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Nondestructive Characterization of Ultrathin Carbon Films

IP.com Disclosure Number: IPCOM000100506D
Original Publication Date: 1990-Apr-01
Included in the Prior Art Database: 2005-Mar-15
Document File: 4 page(s) / 148K

Publishing Venue

IBM

Related People

Brennan, S: AUTHOR [+2]

Abstract

Disclosed is a nondestructive process for characterizing the thickness, density and microscopic surface roughness of ultrathin (N250 A@) amorphous carbon films. The method involves measuring the intensity of X-rays specularly reflected from the films and fitting the data to a model of the film-substrate combination. The thickness, density, and surface roughness are difficult to accurately measure using other methods, but they affect the functional performance of these films and are dependent on preparation conditions [1].

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Nondestructive Characterization of Ultrathin Carbon Films

       Disclosed is a nondestructive process for characterizing
the thickness, density and microscopic surface roughness of ultrathin
(N250 A@) amorphous carbon films.  The method involves measuring the
intensity of X-rays specularly reflected from the films and fitting
the data to a model of the film-substrate combination.  The
thickness, density, and surface roughness are difficult to accurately
measure using other methods, but they affect the functional
performance of these films and are dependent on preparation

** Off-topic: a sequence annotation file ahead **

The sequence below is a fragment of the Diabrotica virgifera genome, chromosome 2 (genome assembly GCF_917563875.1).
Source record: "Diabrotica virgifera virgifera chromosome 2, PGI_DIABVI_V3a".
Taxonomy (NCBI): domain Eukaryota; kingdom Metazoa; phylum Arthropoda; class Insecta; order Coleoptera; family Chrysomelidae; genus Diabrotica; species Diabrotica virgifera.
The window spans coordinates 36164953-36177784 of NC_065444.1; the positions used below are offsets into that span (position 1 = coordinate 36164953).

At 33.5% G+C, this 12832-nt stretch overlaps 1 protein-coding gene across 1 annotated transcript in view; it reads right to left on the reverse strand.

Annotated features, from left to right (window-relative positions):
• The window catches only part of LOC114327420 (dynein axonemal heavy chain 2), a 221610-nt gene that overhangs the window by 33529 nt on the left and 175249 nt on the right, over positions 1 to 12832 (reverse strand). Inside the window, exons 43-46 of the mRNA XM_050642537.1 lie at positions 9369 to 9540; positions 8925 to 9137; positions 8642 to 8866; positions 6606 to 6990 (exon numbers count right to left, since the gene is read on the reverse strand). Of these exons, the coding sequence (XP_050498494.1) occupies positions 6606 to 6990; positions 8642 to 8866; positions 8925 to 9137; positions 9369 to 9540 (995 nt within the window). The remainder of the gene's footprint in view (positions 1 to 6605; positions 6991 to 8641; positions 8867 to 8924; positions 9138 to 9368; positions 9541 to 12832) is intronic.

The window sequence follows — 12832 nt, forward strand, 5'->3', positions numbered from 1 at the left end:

conditions [1].

      The intensity of specularly reflected X-rays is dependent on
the surface and near-surface electron density (2,3).  The index of
refraction at X-ray energies is n= 1-w-i b, where w is proportional
to the mass density and b describes the absorption.  For X-rays that
are incident from a medium with refractive index n onto a medium with
refractive index n', the specular reflectivity (R) is5 R = RF =  rF
2, where the Fresnel reflection amplitude is

                            (Image Omitted)

 Here, a is the incidence
angle of the X-rays, ac = !2(w' - w) is the critical angle for total
external reflection, and we have assumed the interface to be
infinitely sharp.  Since real interfaces are not infinitely sharp,
but have some roughness and a gradual change in the electron density,
R is reduced from that given in Equation (1).  A simple approximation
that assumes a Gaussian distribution of the interfacial position and
a variation in the density that can be described by an error function
leads to R = RF exp - (s Q)2 [2,3].  The 'roughness' is the
root-mean-square average of both the microscopic surface roughness
and the intrinsic interfacial width.

      For materials that consist of a thin film of one material
deposited on a second material there will be two contributions to the
reflectivity:  one from the air-solid interface, and another from the
interface between the two materials.  The X-rays reflected from these
two interfaces interfere and the reflectivity is approximately (2,4).
where rs and ri are the reflection amplitudes (including roughness)
at the surface (air-carbon) and interface (carbon-Si), respectively,
and t is the film thickness. This equation shows that there is a
modulation of the reflectivity that results because of the path
length difference between the interfaces and is directly related to
the film thickness.  Furthermore, for a film in which the composition
is known, the amplitude of modulation is directly related to the film
density.  Lastly, surface and interface roughness will show up as an
overall reduction in reflected intensity at higher angles of
incidence, just as for the case of a single interface.

      Experiments can be conducted with many X-ray setups. Those
reported below were performed at the Stanford Synchrotron Radiation
Laboratory on Beam Line 7-2.  Si(111) m...